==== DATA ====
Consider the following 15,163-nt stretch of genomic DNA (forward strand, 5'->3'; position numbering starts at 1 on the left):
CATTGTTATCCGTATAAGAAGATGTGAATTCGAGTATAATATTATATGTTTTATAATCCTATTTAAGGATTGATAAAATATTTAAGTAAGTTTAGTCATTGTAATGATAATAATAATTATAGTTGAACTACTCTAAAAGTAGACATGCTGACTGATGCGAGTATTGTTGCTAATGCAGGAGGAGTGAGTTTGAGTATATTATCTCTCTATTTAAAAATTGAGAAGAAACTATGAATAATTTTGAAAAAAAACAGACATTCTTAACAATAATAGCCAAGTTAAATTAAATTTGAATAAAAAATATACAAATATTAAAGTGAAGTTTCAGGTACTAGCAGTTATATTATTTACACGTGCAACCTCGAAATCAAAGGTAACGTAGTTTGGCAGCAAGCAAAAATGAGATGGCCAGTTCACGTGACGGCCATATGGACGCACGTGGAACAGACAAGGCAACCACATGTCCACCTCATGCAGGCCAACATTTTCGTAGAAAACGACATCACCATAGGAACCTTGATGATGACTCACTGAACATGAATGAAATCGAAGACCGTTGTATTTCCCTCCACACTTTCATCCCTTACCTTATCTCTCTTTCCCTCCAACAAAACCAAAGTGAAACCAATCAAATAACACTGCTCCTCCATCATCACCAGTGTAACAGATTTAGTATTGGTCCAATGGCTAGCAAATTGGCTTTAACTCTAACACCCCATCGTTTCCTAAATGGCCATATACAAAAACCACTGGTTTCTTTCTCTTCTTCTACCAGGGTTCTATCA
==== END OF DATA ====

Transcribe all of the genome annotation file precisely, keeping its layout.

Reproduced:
Consider the following 15,163-nt stretch of genomic DNA (forward strand, 5'->3'; position numbering starts at 1 on the left):
CATTGTTATCCGTATAAGAAGATGTGAATTCGAGTATAATATTATATGTTTTATAATCCTATTTAAGGATTGATAAAATATTTAAGTAAGTTTAGTCATTGTAATGATAATAATAATTATAGTTGAACTACTCTAAAAGTAGACATGCTGACTGATGCGAGTATTGTTGCTAATGCAGGAGGAGTGAGTTTGAGTATATTATCTCTCTATTTAAAAATTGAGAAGAAACTATGAATAATTTTGAAAAAAAACAGACATTCTTAACAATAATAGCCAAGTTAAATTAAATTTGAATAAAAAATATACAAATATTAAAGTGAAGTTTCAGGTACTAGCAGTTATATTATTTACACGTGCAACCTCGAAATCAAAGGTAACGTAGTTTGGCAGCAAGCAAAAATGAGATGGCCAGTTCACGTGACGGCCATATGGACGCACGTGGAACAGACAAGGCAACCACATGTCCACCTCATGCAGGCCAACATTTTCGTAGAAAACGACATCACCATAGGAACCTTGATGATGACTCACTGAACATGAATGAAATCGAAGACCGTTGTATTTCCCTCCACACTTTCATCCCTTACCTTATCTCTCTTTCCCTCCAACAAAACCAAAGTGAAACCAATCAAATAACACTGCTCCTCCATCATCACCAGTGTAACAGATTTAGTATTGGTCCAATGGCTAGCAAATTGGCTTTAACTCTAACACCCCATCGTTTCCTAAATGGCCATATACAAAAACCACTGGTTTCTTTCTCTTCTTCTACCAGGGTTCTATCA